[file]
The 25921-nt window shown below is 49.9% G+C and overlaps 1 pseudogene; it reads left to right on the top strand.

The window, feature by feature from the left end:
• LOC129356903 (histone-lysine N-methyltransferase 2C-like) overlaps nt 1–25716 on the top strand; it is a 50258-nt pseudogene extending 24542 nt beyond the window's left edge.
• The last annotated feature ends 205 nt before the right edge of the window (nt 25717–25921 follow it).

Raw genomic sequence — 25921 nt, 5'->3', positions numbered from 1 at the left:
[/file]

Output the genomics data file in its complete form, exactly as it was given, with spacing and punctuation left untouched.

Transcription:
The 25921-nt window shown below is 49.9% G+C and overlaps 1 pseudogene; it reads left to right on the top strand.

The window, feature by feature from the left end:
• LOC129356903 (histone-lysine N-methyltransferase 2C-like) overlaps nt 1–25716 on the top strand; it is a 50258-nt pseudogene extending 24542 nt beyond the window's left edge.
• The last annotated feature ends 205 nt before the right edge of the window (nt 25717–25921 follow it).

Raw genomic sequence — 25921 nt, 5'->3', positions numbered from 1 at the left: